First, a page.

In addition, starting in 2011 under the new FATCA (Foreign Account Tax Compliance Act) law, individuals may also have a reporting requirement directly on their tax return with Form 8938. Unlike the FBAR, the FATCA form has different threshold requirements that vary depending on whether a person is Married Filing Jointly (MFJ), Married Filing Separate (MFS), or Single. It will also vary depending on whether a person is a U.S. Resident for Foreign Resident. In fact, the threshold requirements for reporting are much higher (aka you must have more money to report) when you reside abroad (outside of the United States).
Getting into Compliance with IRS Voluntary Disclosure
If you have unreported foreign accounts or offshore income, it is important to get into compliance. One of the fastest and most effective methods for compliance is through one of the IRS Offshore Voluntary Disclosure Programs.
When you are amending your tax returns (or completing them for the first time under the streamlined form program), you should be sure to include all the foreign taxes you paid on a foreign tax credit form 1116 to make sure you receive credit for taxes you paid abroad.
While the credit may not be a dollar-for-dollar credit (the foreign tax credit cannot be used to reduce other U.S. sourced taxed income) it will work to significantly reduce your tax liability.
Use Experienced Counsel
Experienced IRS Offshore Disclosure Representation is crucial for a successful Offshore Disclosure. There are only a handful of Law Firms that focus their entire tax practice on IRS Offshore Voluntary Disclosure (We are one of them!). We have represented several hundred clients in OVDP, Streamlined and Offshore Disclosure.
You will want to make sure you use an OVDP Attorney who has:
- Litigation Experience
- IRS Audit Experience
- 15-20 years of Attorney Experience
- An advanced Master’s of Tax Law Degree (LL.M.); and
- Either a CPA or Enrolled Agent (EA) license.
Why? Because you never know how the OVDP or Streamlined submission will go. Sometimes, a person is already under IRS investigation and may not know it. Then, when the person submits to OVDP they are rejected. In this type of situation, you need an Attorney with all the above required experience.
Using a CPA or Junior Attorney with no real experience, is not going to help (and you will then realize why the fees they charged were so low). We know this, because each year we receive many inquiries from clients seeking to retain our services after their initial OVDP or Streamlined junior tax attorney (without the experienced mentioned above) flubbed their submission and made numerous mistakes in the submission process.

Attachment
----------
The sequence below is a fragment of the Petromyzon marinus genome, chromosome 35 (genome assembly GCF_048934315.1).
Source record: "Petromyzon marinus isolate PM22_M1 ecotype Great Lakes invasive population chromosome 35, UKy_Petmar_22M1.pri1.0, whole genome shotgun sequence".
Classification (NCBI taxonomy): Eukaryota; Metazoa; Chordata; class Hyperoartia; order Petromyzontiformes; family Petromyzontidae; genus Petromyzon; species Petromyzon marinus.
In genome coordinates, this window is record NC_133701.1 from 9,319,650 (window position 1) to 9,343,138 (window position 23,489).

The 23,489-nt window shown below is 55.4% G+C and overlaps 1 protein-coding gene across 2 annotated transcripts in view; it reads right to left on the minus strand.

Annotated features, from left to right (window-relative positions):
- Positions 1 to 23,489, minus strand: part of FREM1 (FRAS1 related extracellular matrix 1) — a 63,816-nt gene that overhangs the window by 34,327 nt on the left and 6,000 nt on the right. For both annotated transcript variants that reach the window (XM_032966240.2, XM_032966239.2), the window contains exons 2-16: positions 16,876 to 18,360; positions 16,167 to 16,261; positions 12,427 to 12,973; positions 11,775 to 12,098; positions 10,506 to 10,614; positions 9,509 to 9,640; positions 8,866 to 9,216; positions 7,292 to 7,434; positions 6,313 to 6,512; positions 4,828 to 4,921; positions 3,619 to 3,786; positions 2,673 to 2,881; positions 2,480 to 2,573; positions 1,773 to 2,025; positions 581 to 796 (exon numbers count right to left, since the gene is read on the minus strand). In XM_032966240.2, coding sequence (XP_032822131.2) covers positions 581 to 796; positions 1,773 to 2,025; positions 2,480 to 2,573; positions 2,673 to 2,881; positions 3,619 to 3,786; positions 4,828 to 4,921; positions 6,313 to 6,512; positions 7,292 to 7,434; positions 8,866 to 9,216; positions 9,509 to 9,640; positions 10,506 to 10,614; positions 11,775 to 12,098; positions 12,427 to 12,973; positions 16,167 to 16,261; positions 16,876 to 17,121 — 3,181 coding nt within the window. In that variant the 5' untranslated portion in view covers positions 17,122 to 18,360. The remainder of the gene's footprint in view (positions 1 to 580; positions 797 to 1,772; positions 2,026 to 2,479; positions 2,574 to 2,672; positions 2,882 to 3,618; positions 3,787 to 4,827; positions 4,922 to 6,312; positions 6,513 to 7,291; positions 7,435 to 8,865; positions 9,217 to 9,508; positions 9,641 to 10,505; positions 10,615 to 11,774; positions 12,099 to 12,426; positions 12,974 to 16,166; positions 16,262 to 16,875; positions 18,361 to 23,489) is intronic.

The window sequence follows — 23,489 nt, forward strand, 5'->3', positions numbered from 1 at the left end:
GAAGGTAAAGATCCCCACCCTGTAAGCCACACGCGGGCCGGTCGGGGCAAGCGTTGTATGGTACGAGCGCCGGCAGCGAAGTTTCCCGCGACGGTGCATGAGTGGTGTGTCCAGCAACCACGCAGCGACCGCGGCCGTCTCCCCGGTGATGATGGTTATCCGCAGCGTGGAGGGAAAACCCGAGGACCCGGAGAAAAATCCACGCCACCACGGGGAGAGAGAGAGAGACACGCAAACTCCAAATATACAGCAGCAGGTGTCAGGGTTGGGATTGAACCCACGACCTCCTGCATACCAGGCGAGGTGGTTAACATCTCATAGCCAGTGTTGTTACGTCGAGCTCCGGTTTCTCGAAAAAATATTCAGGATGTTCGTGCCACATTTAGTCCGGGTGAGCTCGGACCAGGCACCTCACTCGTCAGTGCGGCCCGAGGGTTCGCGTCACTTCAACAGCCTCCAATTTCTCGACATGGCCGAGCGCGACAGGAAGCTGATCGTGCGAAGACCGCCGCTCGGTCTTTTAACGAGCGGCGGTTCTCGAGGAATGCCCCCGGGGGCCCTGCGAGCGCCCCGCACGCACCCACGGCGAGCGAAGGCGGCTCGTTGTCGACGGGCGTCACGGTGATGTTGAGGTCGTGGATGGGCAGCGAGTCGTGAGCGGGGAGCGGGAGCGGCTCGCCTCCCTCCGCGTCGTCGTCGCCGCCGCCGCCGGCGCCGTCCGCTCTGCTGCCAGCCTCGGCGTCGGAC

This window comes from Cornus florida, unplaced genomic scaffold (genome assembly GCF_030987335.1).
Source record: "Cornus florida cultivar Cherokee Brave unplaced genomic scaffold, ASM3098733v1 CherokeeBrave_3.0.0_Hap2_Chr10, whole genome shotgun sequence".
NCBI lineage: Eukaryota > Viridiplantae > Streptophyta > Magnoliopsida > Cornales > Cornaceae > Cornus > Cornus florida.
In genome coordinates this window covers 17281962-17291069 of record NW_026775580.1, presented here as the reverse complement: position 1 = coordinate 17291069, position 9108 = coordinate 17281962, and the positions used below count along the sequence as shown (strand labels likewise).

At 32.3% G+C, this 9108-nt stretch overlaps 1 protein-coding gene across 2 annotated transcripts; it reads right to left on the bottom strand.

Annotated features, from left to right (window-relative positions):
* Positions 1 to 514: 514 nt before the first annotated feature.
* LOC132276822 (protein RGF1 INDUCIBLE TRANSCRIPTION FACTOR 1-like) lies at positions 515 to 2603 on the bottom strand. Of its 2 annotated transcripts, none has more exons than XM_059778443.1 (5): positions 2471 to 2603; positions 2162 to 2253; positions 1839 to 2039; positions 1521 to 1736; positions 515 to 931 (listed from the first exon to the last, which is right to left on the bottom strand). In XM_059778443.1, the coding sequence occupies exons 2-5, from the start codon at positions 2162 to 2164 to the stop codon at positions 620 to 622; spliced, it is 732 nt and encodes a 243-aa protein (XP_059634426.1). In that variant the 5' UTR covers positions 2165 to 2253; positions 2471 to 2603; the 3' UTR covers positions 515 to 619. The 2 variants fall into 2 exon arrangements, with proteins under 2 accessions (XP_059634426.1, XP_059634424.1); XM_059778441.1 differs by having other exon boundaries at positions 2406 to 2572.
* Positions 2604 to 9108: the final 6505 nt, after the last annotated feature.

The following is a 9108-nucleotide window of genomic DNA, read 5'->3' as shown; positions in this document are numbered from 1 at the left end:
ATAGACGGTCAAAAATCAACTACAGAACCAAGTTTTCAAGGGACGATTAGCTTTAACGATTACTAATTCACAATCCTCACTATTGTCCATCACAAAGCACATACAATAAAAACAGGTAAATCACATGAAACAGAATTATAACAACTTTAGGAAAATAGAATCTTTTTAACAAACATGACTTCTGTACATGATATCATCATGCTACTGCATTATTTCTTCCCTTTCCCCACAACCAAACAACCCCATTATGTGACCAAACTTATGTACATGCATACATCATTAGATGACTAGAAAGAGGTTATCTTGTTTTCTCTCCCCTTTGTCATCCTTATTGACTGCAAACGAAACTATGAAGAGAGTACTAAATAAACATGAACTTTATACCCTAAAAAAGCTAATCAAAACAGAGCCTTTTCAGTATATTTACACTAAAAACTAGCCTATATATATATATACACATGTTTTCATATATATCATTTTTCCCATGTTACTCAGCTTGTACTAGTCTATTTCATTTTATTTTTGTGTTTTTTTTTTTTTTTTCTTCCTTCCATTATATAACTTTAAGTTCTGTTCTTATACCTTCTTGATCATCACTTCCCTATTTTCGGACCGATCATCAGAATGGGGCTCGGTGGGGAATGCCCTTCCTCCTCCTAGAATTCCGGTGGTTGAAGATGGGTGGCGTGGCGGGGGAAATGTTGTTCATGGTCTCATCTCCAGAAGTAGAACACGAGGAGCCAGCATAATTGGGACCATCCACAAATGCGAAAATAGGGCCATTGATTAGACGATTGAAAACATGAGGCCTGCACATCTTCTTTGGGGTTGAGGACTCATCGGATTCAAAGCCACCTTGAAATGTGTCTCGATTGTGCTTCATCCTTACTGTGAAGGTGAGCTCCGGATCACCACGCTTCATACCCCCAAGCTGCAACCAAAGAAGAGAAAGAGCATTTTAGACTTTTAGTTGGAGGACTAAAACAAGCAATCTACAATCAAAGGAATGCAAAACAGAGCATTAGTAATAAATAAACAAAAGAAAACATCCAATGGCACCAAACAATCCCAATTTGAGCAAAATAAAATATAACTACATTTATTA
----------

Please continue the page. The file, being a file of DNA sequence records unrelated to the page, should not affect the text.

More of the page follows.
Alternatively, once you are in OVDP, you may want to:
- Make an MTM Election
- Argue FAQ 55 Penalty Reductions
As a result, for this highly specialized area of law, you need an OVDP Attorney who is experienced specifically in OVDP, but also has the background and experience to fight on your behalf.
OVDP Attorney Fees
If you receive an OVDP Fee Quote from a CPA or Attorney that seems too Low…you should be careful.
That is not to say you should resign yourself to mortgaging your house for representation, but there are many CPAs and Attorneys who see a frightened human being as little more than a “Mark” or “Target.”
They will provide artificially low fee quotes to bait you in, only to request more money down-the-line. Most of the these Attorneys do not have real experience, and do not understand the comprehensive nature of an OVDP.
Golding & Golding, A PLC
At Golding & Golding, we have successfully handled numerous OVDP (Offshore Voluntary Disclosure Program) and IRS Streamlined Program applications for individuals and businesses around the globe with outstanding unreported foreign accounts ranging from $50,000.00 to nearly $40,000,000.00 in a single disclosure.
Contact us today, we can help you!
Sean holds a Master's in Tax Law from one of the top Tax LL.M. programs in the country at the University of Denver, and has also earned the prestigious Enrolled Agent credential. Mr. Golding is also a Board Certified Tax Law Specialist Attorney (A designation earned by Less than 1% of Attorneys nationwide.)